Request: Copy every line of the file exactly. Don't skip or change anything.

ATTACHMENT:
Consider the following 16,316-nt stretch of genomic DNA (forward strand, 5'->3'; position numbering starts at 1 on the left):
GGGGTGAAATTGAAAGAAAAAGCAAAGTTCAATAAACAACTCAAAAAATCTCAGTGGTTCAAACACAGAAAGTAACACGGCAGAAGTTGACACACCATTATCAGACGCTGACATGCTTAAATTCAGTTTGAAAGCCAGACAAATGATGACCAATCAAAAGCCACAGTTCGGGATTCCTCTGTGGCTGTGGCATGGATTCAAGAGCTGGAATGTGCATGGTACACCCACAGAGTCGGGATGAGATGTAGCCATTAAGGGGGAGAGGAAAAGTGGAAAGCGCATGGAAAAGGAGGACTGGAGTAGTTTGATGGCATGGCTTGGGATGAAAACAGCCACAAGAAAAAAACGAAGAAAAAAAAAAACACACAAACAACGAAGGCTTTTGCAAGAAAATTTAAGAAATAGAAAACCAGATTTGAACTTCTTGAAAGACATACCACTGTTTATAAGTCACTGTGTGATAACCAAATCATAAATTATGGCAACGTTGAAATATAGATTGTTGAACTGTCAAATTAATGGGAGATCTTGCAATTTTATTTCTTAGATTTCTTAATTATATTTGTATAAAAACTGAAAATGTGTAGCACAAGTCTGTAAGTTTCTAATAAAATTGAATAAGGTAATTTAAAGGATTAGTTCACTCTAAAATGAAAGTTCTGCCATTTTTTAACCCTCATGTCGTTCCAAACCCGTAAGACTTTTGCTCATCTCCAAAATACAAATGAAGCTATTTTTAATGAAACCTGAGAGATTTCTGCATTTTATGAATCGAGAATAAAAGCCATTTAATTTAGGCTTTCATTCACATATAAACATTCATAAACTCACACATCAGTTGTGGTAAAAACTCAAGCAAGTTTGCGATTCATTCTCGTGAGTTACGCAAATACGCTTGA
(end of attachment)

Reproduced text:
Consider the following 16,316-nt stretch of genomic DNA (forward strand, 5'->3'; position numbering starts at 1 on the left):
GGGGTGAAATTGAAAGAAAAAGCAAAGTTCAATAAACAACTCAAAAAATCTCAGTGGTTCAAACACAGAAAGTAACACGGCAGAAGTTGACACACCATTATCAGACGCTGACATGCTTAAATTCAGTTTGAAAGCCAGACAAATGATGACCAATCAAAAGCCACAGTTCGGGATTCCTCTGTGGCTGTGGCATGGATTCAAGAGCTGGAATGTGCATGGTACACCCACAGAGTCGGGATGAGATGTAGCCATTAAGGGGGAGAGGAAAAGTGGAAAGCGCATGGAAAAGGAGGACTGGAGTAGTTTGATGGCATGGCTTGGGATGAAAACAGCCACAAGAAAAAAACGAAGAAAAAAAAAAACACACAAACAACGAAGGCTTTTGCAAGAAAATTTAAGAAATAGAAAACCAGATTTGAACTTCTTGAAAGACATACCACTGTTTATAAGTCACTGTGTGATAACCAAATCATAAATTATGGCAACGTTGAAATATAGATTGTTGAACTGTCAAATTAATGGGAGATCTTGCAATTTTATTTCTTAGATTTCTTAATTATATTTGTATAAAAACTGAAAATGTGTAGCACAAGTCTGTAAGTTTCTAATAAAATTGAATAAGGTAATTTAAAGGATTAGTTCACTCTAAAATGAAAGTTCTGCCATTTTTTAACCCTCATGTCGTTCCAAACCCGTAAGACTTTTGCTCATCTCCAAAATACAAATGAAGCTATTTTTAATGAAACCTGAGAGATTTCTGCATTTTATGAATCGAGAATAAAAGCCATTTAATTTAGGCTTTCATTCACATATAAACATTCATAAACTCACACATCAGTTGTGGTAAAAACTCAAGCAAGTTTGCGATTCATTCTCGTGAGTTACGCAAATACGCTTGA